We can formulate a partition of hypothesis Ho and ~Ho

Ho = We will sell 10 products to customer x this year

We are at a trade show talking to a distributor who tells us he has heard that customer x is currently trialing our competitors products. We will call this new piece of evidence E

E = Customer x is currently trialing our competitors products

Before we had heard this we may have been quite bullish about the prospects of selling to customer x because we have had several meetings where they expressed interest and have been talking about using some demo equipment.

Pr(Ho)=0.8

However if it is true that customer x is currently trialing the competitor products then I figure that is bad news as they need to commit resource to testing and are further down the line with our competitors.

Pr(Ho/E)=0.1

If what I’ve heard is not true then I have no other reason to revise my prior belief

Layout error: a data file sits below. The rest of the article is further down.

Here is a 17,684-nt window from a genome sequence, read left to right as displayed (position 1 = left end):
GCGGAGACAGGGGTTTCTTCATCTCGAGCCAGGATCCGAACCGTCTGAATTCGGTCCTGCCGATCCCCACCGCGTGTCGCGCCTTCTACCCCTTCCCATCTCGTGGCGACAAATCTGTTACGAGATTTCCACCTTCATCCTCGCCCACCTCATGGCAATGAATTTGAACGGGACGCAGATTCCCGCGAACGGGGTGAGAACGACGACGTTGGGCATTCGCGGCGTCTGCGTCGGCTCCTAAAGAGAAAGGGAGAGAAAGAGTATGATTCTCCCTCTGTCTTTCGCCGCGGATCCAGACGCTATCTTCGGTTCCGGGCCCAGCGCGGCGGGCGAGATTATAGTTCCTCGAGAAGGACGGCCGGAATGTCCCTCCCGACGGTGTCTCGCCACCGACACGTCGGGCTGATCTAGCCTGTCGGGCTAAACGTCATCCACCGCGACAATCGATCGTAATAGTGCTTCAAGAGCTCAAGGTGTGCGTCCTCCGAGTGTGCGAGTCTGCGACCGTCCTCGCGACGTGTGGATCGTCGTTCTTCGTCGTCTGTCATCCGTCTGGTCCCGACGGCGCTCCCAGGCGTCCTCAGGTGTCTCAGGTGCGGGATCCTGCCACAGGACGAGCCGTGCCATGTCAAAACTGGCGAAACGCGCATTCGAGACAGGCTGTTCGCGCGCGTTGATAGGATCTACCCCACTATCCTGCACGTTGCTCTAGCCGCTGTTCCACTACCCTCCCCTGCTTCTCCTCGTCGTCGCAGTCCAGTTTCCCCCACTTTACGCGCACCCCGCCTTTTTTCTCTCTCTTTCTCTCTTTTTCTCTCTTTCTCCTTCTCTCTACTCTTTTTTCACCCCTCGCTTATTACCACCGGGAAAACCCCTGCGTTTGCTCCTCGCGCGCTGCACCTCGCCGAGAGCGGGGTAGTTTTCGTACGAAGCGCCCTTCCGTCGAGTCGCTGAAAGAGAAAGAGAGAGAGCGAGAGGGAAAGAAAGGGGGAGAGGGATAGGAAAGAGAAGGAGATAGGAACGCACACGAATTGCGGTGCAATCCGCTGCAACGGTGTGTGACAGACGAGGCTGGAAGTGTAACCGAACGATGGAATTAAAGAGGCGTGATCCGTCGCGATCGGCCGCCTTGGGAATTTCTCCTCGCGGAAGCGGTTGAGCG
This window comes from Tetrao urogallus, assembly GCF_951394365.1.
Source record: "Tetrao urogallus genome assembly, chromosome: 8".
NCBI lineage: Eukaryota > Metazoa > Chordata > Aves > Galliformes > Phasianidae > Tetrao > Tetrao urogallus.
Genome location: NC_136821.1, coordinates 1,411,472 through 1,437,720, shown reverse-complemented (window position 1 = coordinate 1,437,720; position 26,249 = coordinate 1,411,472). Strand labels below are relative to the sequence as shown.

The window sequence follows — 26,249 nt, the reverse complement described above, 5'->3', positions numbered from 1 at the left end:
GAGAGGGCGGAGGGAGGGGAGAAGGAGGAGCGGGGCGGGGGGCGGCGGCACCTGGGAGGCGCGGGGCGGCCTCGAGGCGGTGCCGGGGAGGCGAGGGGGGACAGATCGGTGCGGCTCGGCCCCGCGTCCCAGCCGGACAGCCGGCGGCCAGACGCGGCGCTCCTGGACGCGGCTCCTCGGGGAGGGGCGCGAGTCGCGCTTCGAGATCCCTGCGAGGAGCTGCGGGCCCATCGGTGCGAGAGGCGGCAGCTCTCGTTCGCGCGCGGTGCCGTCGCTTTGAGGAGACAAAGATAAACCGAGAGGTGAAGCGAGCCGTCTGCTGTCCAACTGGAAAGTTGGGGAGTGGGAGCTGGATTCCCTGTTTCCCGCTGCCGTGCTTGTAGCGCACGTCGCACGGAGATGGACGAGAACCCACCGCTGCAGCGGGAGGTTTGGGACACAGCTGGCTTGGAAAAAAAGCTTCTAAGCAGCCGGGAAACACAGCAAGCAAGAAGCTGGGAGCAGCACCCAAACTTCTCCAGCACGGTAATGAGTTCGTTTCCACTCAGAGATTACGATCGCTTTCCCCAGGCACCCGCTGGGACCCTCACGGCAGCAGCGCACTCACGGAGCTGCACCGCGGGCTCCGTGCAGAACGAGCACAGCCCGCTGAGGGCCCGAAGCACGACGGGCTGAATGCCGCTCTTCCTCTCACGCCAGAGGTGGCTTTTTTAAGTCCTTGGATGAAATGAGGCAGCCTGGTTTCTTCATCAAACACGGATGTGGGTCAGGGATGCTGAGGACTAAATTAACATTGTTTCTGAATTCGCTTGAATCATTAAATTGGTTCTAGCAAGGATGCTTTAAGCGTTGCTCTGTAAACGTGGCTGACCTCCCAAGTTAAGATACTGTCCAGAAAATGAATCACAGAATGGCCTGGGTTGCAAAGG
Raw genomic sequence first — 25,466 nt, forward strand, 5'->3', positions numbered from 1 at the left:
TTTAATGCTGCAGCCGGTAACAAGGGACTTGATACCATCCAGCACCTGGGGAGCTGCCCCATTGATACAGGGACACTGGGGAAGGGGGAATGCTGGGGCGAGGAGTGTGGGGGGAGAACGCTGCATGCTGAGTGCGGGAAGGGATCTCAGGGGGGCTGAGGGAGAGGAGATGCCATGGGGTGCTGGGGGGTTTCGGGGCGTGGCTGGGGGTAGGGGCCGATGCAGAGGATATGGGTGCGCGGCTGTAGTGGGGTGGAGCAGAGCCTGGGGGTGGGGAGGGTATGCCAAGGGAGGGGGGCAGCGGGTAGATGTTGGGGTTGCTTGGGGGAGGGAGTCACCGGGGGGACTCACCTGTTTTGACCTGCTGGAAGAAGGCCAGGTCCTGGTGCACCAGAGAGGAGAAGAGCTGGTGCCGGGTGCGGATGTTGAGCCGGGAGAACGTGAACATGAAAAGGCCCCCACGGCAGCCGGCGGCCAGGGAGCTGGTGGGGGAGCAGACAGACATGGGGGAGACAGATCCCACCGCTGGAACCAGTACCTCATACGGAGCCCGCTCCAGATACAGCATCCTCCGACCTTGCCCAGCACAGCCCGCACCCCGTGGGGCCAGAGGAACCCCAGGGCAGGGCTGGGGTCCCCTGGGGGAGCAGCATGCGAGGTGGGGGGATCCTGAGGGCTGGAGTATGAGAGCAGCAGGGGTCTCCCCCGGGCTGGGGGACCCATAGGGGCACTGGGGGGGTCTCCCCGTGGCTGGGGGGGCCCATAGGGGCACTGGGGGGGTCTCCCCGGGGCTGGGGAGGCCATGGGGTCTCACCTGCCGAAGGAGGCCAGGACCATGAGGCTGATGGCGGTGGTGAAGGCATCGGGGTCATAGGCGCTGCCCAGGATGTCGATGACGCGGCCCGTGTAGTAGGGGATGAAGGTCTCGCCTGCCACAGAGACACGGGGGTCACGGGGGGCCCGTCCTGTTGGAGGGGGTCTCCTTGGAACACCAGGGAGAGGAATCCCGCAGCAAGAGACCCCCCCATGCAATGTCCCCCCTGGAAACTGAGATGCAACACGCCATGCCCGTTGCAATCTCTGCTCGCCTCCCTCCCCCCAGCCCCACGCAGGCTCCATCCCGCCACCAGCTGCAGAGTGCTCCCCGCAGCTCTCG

Pr(Ho/~E)=0.8

I represent my belief in light of the new rumor as Pr*, so that Pr*(Ho) stands for my belief in Ho in light of the new information E.

When talking to the distributor he can’t remember who he heard it from but is pretty sure that he is right. I might assign a probability that the information is right to 0.75.

Pr*(E)=0.75    Pr*(~E)=0.25

Jeffrey’s revision of Bayes’ rule is reminiscent of the rule for total probability

Pr*(Ho) =Pr(Ho/E)Pr*(E)+Pr(Ho/~E)Pr*(~E)

Jeffrey tells us to conclude that Pr*(Ho)=0.275. Before we heard the rumor we thought it was quite probable that we would sell to customer x, but things are looking a bit more bleak.

Dashboard representation

We can put together a dashboard that allows a user to start with a prior belief and update using Jeffrey’s rule. Two sliders are used to input Pr(Ho/E) and Pr*(E). The numeric inputs are augmented with descriptive labels.

Examples